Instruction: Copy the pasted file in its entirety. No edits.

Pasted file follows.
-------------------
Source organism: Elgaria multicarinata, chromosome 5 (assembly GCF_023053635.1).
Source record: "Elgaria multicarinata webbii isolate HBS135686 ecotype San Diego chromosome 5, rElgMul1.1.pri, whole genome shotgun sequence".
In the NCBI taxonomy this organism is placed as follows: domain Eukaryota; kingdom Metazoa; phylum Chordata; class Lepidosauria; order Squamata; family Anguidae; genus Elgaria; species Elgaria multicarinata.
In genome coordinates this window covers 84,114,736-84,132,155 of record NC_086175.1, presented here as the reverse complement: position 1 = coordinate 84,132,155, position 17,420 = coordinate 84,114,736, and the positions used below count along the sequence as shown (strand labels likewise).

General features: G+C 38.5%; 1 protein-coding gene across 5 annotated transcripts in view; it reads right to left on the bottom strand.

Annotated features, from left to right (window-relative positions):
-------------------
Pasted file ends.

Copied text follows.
Source organism: Elgaria multicarinata, chromosome 5 (assembly GCF_023053635.1).
Source record: "Elgaria multicarinata webbii isolate HBS135686 ecotype San Diego chromosome 5, rElgMul1.1.pri, whole genome shotgun sequence".
In the NCBI taxonomy this organism is placed as follows: domain Eukaryota; kingdom Metazoa; phylum Chordata; class Lepidosauria; order Squamata; family Anguidae; genus Elgaria; species Elgaria multicarinata.
In genome coordinates this window covers 84,114,736-84,132,155 of record NC_086175.1, presented here as the reverse complement: position 1 = coordinate 84,132,155, position 17,420 = coordinate 84,114,736, and the positions used below count along the sequence as shown (strand labels likewise).

General features: G+C 38.5%; 1 protein-coding gene across 5 annotated transcripts in view; it reads right to left on the bottom strand.

Annotated features, from left to right (window-relative positions):